One of the simplest cycling garments, a gilet is also one of the most useful. Also known as a vest or simply as a sleeveless jacket, a gilet protects your torso from the wind chill and sometimes from the rain too.
That may not sound like a big deal, but keeping your torso warm even though your arms are still out in the wind can make a big difference to your comfort. Keeping the chill from evaporating your sweat gives your clothing a chance to move it away from your body, and the windproof shell traps a layer of air against your body so that helps keep you warm too.
Fabric thickness and level of ventilation varies a lot between gilets, so you can choose one that’s best suited to your needs. Some have side vents, others have mesh panels at the back so you’ll be comfortable if you’re riding hard with your front protected from the breeze and heat able to escape at the back.
Gilets intended for all-day riding in winter are made from thicker fabrics such as softshell or heavier breathable waterproof materials. Lighter fabrics are used for gilets that pack down small so you can stuff them in a pocket. They’re ideal for days when you know (or at least hope) that it’ll warm up after a chilly start, or to carry for sudden weather changes.
In the last couple of years clothing makers have introduced gilets that provide extra warmth from the latest ultra-light synthetic insulation. These are useful for extra protection when it’s very cold, or for cool-weather casual cycling; they’re usually styled so they look fairly normal off the bike too.
Gilet manufacturers provide pockets in several different ways. At one end of the complexity scale, some gilets do without, some simply have slots so you can get through to your jersey pockets. Many have the usual two or three rear pockets, sometimes with a small front pocket for your keys.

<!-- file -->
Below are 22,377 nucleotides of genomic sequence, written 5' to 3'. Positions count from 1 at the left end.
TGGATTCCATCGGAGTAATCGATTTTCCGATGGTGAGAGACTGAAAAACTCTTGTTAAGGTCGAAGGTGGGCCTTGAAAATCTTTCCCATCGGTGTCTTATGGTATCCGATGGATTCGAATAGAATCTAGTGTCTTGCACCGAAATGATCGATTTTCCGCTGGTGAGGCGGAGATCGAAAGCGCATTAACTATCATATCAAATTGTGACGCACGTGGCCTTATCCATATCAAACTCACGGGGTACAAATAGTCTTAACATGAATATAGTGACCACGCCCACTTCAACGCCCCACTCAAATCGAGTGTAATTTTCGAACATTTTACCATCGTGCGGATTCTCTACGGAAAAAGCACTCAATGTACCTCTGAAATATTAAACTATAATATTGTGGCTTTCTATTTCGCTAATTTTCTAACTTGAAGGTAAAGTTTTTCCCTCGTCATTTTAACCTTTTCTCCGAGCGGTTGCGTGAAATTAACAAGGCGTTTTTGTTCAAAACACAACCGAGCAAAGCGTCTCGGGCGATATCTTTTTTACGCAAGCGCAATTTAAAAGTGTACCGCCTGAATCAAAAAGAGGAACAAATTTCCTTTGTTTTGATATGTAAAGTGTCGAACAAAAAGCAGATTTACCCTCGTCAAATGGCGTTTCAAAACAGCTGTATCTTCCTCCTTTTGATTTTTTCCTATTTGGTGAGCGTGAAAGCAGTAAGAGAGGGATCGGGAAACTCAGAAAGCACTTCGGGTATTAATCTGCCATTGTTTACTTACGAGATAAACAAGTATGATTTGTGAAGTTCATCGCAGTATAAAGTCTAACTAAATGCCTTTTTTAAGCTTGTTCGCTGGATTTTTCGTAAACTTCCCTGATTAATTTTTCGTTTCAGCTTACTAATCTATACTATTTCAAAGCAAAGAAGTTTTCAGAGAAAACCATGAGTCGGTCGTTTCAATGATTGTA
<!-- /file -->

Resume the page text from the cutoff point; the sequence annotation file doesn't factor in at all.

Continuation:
Other features to look for include material with a bit of stretch in it so it’ll accommodate those post-Christmas extra pounds; a fleece liner at the neck for extra cosiness; a windproof flap behind the zip; and a ‘zip garage’ at the neck to stop the top of the zip digging into the soft skin there.
A decent quality gilet costs from £20 and prices run up to over £150. At the low range you’re getting a simple windproof and (usually) water-resistant shell; at high prices you get for very-high-tech fabrics, clever detailing and — in some cases — extra insulation.
Beware: gilets are addictive. You’ll soon realise you ‘need’ more than one for different conditions. Don’t say we didn’t warn you.
As it so often does, French sport megastore chain Decathlon shows that you don’t have to spend a fortune to get decent kit. This gilet is easy to pack, fends off the cold and has a good feature set for its low price.